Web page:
1

What I'm looking to achieve is each child having a diffrent color than the previous one (result would be gradient-like) by multiplying the color value with the child index.

Pseudo-code:

.parent > div:nth-child() {
    background-color: rgb(index * 10, 255, 255);
}
4
  • 1
    use a Sass loop for this, you cannot with CSS Jan 30 at 15:10
  • Do you know in advance how many children there are? Jan 30 at 15:12
  • @T.J.Crowder Yes, I do know the children count
    – lumetorm
    Jan 30 at 15:34
  • 1
    Then you can just make as many rules as there are children, each with an explicit number. A Sass loop would just generate that.
    – Noam
    Jan 30 at 17:56

2 Answers 2

1

NOTE: This answer does NOT use basic CSS, but rather shows an example of using a SASS @for loop to avoid handwriting each rule. If OP does not have GULP or another way to compile the SASS/SCSS, there are online compilers such as SassMeister or using CodePen, changing the settings on the CSS box to add a preprocessor:

enter image description here

And then viewing the compiled CSS:

enter image description here

@for $i from 1 to 12 {
    .parent > div:nth-child( #{$i}) {
        background-color: rgb($i * 20, 255, 255);
    }
}

You can enter the total number of children as the last value (the 12 in this example. This will output:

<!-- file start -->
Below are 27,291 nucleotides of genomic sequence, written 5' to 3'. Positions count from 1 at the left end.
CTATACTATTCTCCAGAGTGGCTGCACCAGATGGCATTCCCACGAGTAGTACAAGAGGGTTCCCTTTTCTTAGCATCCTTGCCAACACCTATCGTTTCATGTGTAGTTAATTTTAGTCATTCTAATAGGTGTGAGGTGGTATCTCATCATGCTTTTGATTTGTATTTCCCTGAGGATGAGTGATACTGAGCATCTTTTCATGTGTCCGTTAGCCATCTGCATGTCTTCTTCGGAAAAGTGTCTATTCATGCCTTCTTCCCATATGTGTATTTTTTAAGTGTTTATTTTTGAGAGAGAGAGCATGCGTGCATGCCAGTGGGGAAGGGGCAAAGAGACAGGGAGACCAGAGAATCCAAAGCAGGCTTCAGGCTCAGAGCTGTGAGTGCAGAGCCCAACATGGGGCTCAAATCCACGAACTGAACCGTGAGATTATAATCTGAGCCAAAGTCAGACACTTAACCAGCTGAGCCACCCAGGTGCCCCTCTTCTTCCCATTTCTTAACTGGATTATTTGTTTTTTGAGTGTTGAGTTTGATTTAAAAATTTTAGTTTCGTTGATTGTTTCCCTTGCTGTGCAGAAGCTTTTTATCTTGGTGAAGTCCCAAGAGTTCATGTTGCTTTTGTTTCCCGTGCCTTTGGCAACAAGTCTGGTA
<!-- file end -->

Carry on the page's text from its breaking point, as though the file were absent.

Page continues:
.parent > div:nth-child(1) {
  background-color: #14ffff;
}

.parent > div:nth-child(2) {
  background-color: #28ffff;
}

.parent > div:nth-child(3) {
  background-color: #3cffff;
}

.parent > div:nth-child(4) {
  background-color: #50ffff;
}

.parent > div:nth-child(5) {
  background-color: #64ffff;
}

.parent > div:nth-child(6) {
  background-color: #78ffff;
}

.parent > div:nth-child(7) {
  background-color: #8cffff;
}

.parent > div:nth-child(8) {
  background-color: #a0ffff;
}

.parent > div:nth-child(9) {
  background-color: #b4ffff;
}

.parent > div:nth-child(10) {
  background-color: #c8ffff;
}

.parent > div:nth-child(11) {
  background-color: #dcffff;
}
1

As one of the solutions, you can assign values directly from JavaScript. But if you really want to manage this through CSS, then you can force the elements to set indexes using JS and CSS Variables and using calc() the necessary calculations in CSS rules. Example below:

document.querySelectorAll('.parent > div').forEach((el, index) => el.style.setProperty('--custom-index', index));
.parent > div {
  height: 50px;
  width: calc(30px + 50px * (var(--custom-index) * 0.5));
  margin-top: 5px;
  background-color: rgb(calc(var(--custom-index) * 10), calc(var(--custom-index) * 40), calc(var(--custom-index) * 50));
}
<div class="parent">
  <div></div>
  <div></div>
  <div></div>
  <div></div>
  <div></div>
  <div></div>
</div>

But if you delete or add elements, then in this case you will need to re-run the script provided in the JS example to recalculate.

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